In addition to the mechanics at the elbow joint, EMG activation patterns for the shoulder musculature offer new insights into locomotion in sloths. Suspensory locomotion in sloths does not involve pendulum-based energy exchanges (Nyakatura and Andrada, 2013), yet the mechanism by which they maintain a constant horizontal position of their center of mass (CoM) throughout a stride (Granatosky et al., 2018) is not fully understood. Muscle activations for B. variegatus help to reconcile this set of previous findings by the observed delayed activation of PSA, which may coincide with a hypothesized (Granatosky et al., 2018) co-activation of an ipsilateral hindlimb flexor to decelerate the CoM and prevent the substrate from oscillating. Although the two heads of m. pectoralis superficialis are slightly distinct in B. variegatus (Olson et al., 2018), we agree that the slow-contracting PSA (Spainhower et al., 2018) is most likely a main stabilizer of the shoulder joint during SW. Notably, the percentage of slow MHC-1 fibers in m. sartorius and m. adductor (Spainhower et al., 2019) is comparable to that of PS (both heads), and we further hypothesize that co-activation of these two muscles with PSA may be the mechanism by which sloths balance their body weight between the forelimbs and hindlimbs during SW. The complimentary pairing of opposing muscles with an ability to adduct the limbs at the shoulder and hip joints may also serve to make the body axis rigid and prevent swinging.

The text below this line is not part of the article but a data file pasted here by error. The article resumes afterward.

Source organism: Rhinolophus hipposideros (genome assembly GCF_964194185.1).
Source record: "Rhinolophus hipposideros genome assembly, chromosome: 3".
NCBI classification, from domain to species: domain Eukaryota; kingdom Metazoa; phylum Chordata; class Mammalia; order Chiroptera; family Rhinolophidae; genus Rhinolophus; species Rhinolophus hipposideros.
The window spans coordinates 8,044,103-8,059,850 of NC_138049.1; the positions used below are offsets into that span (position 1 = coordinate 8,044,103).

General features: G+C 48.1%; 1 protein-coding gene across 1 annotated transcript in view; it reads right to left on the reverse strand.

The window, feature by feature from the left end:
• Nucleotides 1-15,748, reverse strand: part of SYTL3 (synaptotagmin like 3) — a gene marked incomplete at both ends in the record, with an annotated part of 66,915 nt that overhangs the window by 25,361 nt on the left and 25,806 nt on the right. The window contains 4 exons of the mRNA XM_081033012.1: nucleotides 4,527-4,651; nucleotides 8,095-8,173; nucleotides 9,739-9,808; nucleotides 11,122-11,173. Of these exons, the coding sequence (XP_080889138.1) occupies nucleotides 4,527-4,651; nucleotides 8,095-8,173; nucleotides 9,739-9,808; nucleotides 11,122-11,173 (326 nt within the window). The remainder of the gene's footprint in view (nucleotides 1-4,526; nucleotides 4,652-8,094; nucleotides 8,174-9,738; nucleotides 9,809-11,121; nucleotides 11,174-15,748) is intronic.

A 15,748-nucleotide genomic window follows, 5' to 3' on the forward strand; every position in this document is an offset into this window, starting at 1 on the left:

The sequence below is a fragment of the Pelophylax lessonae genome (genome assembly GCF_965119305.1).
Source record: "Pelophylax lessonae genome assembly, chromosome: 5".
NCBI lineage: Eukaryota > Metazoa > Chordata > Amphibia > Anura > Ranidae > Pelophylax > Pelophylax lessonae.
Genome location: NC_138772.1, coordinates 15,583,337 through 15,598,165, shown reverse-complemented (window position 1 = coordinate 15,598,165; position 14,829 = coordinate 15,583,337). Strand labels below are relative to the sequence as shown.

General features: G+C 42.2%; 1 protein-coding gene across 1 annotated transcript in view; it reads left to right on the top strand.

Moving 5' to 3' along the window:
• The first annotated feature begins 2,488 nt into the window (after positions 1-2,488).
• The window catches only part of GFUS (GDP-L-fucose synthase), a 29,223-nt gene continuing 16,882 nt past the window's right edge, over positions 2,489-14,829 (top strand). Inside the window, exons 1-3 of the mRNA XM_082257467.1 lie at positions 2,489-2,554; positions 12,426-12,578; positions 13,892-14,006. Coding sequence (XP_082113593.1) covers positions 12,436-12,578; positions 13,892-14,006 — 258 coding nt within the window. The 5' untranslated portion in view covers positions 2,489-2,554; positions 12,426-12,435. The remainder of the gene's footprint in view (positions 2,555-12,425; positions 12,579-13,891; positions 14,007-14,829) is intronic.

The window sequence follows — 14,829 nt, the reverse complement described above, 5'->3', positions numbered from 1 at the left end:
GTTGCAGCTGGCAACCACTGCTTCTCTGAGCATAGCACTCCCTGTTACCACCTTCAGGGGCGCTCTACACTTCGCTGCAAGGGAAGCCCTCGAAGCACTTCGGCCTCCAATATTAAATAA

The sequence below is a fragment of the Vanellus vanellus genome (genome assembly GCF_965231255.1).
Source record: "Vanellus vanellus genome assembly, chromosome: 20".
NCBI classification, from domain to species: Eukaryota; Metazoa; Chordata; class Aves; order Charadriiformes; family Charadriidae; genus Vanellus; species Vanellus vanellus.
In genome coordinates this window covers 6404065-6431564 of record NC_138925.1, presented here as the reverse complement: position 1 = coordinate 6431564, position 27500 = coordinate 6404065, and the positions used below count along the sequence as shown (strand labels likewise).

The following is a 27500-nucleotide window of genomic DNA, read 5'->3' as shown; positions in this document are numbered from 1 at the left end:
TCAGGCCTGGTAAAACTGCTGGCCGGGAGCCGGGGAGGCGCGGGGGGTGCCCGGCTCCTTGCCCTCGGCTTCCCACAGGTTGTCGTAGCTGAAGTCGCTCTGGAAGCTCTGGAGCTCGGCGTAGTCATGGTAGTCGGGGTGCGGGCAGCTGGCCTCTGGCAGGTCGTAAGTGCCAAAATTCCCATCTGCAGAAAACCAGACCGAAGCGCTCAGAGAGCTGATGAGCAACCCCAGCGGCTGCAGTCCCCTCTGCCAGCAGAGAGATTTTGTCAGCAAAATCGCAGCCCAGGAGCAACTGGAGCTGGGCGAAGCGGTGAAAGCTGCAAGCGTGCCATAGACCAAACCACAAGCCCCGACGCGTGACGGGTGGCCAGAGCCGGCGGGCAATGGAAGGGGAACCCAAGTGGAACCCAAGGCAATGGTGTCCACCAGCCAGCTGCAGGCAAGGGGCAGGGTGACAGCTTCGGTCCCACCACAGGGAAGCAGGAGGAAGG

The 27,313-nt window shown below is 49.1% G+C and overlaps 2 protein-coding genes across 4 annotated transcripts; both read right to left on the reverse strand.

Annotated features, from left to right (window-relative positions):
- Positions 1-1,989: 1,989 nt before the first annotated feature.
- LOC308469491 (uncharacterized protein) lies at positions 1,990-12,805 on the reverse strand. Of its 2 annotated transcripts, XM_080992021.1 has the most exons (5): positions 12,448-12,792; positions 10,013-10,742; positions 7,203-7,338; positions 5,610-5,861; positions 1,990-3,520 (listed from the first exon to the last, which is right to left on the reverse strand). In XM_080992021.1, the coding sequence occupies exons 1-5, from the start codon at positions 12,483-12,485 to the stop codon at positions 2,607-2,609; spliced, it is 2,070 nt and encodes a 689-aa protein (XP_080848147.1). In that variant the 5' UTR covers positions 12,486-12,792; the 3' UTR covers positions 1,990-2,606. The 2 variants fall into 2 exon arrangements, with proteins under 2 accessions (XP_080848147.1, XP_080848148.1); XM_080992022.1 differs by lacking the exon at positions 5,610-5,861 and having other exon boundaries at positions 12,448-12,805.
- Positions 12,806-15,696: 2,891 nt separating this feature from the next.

A suspensory system entirely driven by muscle activation requires modifications beyond passive tendon support (Mendel, 1981b) to minimize the metabolic cost of contraction. Two additional features of sloth limbs are possible strategies to economize locomotion. First, despite differences in behavioral and ecological preferences between Bradypus and Choloepus (Mendel, 1981a, 1985; Hayssen, 2010, 2011), members of both genera move at low speeds (Britton, 1941; Granatosky and Schmitt, 2017) and have large duty factors (Nyakatura et al., 2010). Their slow movements are emphasized by the LSDC gait of B. variegatus during SW. This pattern of footfall phasing may not only be more stable (Granatosky et al., 2019), but it is also expected to minimize mechanical work (Usherwood and Self Davies, 2017). It is interesting that diagonality and duty factors for VC parallel those observed for SW; thus velocity may be constrained in Bradypus as related to selection for stealth and cryptic movements, its main form of predatory avoidance (Carillo et al., 2009). Second, we suggest that sloth locomotor patterns are strongly related to selective recruitment of slow versus fast motor units and limb muscle fiber type characteristics (Spainhower et al., 2018), which in turn are correlated with extremely low basal metabolism (Pauli et al., 2016; Cliffe et al., 2018), therefore reflecting their critical need to conserve energy.
Neuromuscular recruitment patterns in sloths